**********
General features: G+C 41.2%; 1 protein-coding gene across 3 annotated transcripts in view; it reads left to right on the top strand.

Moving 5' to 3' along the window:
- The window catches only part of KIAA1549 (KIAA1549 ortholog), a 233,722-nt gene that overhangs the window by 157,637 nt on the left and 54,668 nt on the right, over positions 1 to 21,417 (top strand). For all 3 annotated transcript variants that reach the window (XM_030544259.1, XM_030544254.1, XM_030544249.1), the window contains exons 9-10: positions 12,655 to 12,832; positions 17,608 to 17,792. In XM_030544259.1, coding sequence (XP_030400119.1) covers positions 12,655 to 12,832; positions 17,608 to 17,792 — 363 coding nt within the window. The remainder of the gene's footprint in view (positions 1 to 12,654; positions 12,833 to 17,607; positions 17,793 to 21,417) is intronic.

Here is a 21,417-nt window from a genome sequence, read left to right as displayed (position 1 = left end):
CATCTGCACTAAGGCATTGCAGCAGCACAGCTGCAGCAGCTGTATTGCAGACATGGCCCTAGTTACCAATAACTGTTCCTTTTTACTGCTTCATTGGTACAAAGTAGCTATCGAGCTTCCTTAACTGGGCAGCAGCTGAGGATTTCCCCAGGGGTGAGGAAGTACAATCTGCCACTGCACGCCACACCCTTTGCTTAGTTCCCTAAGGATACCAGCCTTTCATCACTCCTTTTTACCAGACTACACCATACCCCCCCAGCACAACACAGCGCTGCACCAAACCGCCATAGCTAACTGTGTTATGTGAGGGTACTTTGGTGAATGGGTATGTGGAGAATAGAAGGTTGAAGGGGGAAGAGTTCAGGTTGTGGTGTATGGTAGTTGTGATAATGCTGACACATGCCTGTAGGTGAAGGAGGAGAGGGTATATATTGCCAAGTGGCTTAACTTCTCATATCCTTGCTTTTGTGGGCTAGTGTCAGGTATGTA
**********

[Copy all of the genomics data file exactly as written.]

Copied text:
General features: G+C 41.2%; 1 protein-coding gene across 3 annotated transcripts in view; it reads left to right on the top strand.

Moving 5' to 3' along the window:
- The window catches only part of KIAA1549 (KIAA1549 ortholog), a 233,722-nt gene that overhangs the window by 157,637 nt on the left and 54,668 nt on the right, over positions 1 to 21,417 (top strand). For all 3 annotated transcript variants that reach the window (XM_030544259.1, XM_030544254.1, XM_030544249.1), the window contains exons 9-10: positions 12,655 to 12,832; positions 17,608 to 17,792. In XM_030544259.1, coding sequence (XP_030400119.1) covers positions 12,655 to 12,832; positions 17,608 to 17,792 — 363 coding nt within the window. The remainder of the gene's footprint in view (positions 1 to 12,654; positions 12,833 to 17,607; positions 17,793 to 21,417) is intronic.

Here is a 21,417-nt window from a genome sequence, read left to right as displayed (position 1 = left end):
CATCTGCACTAAGGCATTGCAGCAGCACAGCTGCAGCAGCTGTATTGCAGACATGGCCCTAGTTACCAATAACTGTTCCTTTTTACTGCTTCATTGGTACAAAGTAGCTATCGAGCTTCCTTAACTGGGCAGCAGCTGAGGATTTCCCCAGGGGTGAGGAAGTACAATCTGCCACTGCACGCCACACCCTTTGCTTAGTTCCCTAAGGATACCAGCCTTTCATCACTCCTTTTTACCAGACTACACCATACCCCCCCAGCACAACACAGCGCTGCACCAAACCGCCATAGCTAACTGTGTTATGTGAGGGTACTTTGGTGAATGGGTATGTGGAGAATAGAAGGTTGAAGGGGGAAGAGTTCAGGTTGTGGTGTATGGTAGTTGTGATAATGCTGACACATGCCTGTAGGTGAAGGAGGAGAGGGTATATATTGCCAAGTGGCTTAACTTCTCATATCCTTGCTTTTGTGGGCTAGTGTCAGGTATGTA